Expand Globally, Innovate Locally

Photograph by Vijay Paruchuru/Bloomberg

Innovation has become more global and more dispersed than ever before. This trend will continue because emerging markets have not experienced the same R&D declines during our latest period of economic stress but have actually increased investment in R&D by wider margins than high-income countries.

What does this imply for global businesses? Senior managers considering global expansion should evaluate the local innovation scene to see if the dynamics are there to act as a petri dish for growth on an international scale.

Managers need to identify and measure the specific strengths and weaknesses of local industries and research institutions as well as access to finance and markets within and outside national borders, including the ability to move from ideas to new markets. These are unique to every region.

Research published by Johnson at Cornell University, INSEAD, and the World Intellectual Property Organization in the 2013 Global Innovation Index shows that innovation can benefit from local strengths in different parts of the world. It also shows us that commercial innovation cannot be reduced to copying successful strategies used elsewhere, such as Silicon Valley.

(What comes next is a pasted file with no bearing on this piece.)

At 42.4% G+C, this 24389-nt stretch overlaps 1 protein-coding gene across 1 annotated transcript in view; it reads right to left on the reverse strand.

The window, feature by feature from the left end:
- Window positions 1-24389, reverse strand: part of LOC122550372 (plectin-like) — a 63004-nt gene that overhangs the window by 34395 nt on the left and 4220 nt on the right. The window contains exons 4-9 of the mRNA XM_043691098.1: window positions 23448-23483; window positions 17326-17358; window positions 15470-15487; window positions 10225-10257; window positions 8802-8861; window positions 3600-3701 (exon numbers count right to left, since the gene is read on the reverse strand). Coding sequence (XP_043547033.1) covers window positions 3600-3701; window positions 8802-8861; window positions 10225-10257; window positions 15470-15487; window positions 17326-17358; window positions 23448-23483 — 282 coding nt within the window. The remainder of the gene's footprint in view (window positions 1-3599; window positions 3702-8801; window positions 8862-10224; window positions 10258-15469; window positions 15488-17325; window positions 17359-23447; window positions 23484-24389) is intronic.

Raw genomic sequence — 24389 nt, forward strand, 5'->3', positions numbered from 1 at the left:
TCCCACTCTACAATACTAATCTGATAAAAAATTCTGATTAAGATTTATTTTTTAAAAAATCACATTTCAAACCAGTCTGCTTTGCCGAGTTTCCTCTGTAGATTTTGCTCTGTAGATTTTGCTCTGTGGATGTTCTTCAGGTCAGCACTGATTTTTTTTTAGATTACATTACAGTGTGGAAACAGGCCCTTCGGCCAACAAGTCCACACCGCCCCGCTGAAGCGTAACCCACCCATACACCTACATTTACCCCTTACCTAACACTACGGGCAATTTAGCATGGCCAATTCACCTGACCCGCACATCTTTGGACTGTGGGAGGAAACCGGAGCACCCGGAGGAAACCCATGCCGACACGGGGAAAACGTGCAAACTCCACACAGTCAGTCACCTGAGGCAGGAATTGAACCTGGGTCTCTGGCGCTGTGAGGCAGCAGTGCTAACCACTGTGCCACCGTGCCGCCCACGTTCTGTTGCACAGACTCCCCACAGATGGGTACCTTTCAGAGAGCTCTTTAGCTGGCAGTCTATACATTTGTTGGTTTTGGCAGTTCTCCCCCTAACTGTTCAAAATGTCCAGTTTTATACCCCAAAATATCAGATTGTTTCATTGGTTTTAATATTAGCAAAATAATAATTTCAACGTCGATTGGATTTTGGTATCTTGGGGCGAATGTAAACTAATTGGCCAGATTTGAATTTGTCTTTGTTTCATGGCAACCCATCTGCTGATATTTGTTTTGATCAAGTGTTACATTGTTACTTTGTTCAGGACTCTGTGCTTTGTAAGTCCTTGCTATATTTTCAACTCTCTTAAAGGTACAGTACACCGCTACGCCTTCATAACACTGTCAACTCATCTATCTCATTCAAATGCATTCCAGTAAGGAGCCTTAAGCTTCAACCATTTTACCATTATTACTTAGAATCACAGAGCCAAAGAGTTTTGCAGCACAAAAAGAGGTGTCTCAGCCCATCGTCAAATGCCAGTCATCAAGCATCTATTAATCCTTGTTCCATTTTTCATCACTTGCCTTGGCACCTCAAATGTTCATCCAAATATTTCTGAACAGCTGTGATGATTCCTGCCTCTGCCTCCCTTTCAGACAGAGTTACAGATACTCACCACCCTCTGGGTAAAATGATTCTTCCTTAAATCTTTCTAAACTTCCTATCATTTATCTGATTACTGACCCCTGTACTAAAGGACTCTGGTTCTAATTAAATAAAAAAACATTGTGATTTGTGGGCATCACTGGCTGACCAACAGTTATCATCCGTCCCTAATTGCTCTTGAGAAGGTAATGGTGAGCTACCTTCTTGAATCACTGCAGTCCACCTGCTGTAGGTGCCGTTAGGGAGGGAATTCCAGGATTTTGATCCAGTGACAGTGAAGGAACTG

Fostering local innovation requires strategies that are deeply rooted in local advantages combined with a global approach to reach out to foreign markets and to attract overseas talent. Around the globe, “innovation hubs” leverage local advantages and are populated by enterprise champions such as state-owned enterprises, family-owned conglomerates, and multinational corporations. These enterprises help bridge the gap between research and commercial success and can lead to a virtuous circle once a critical threshold has been reached. Investment attracts investment; talent attracts talent; and innovation generates more innovations.

Policies to promote innovation form the foundation for future growth, productivity improvement, and better jobs. Opportunities abound in such fields as education, the environment, energy, food, and transportation. The challenge is for business to optimize the interplay of institutions and the interactive processes in the creation, application, and diffusion of knowledge, human capital, and technology.

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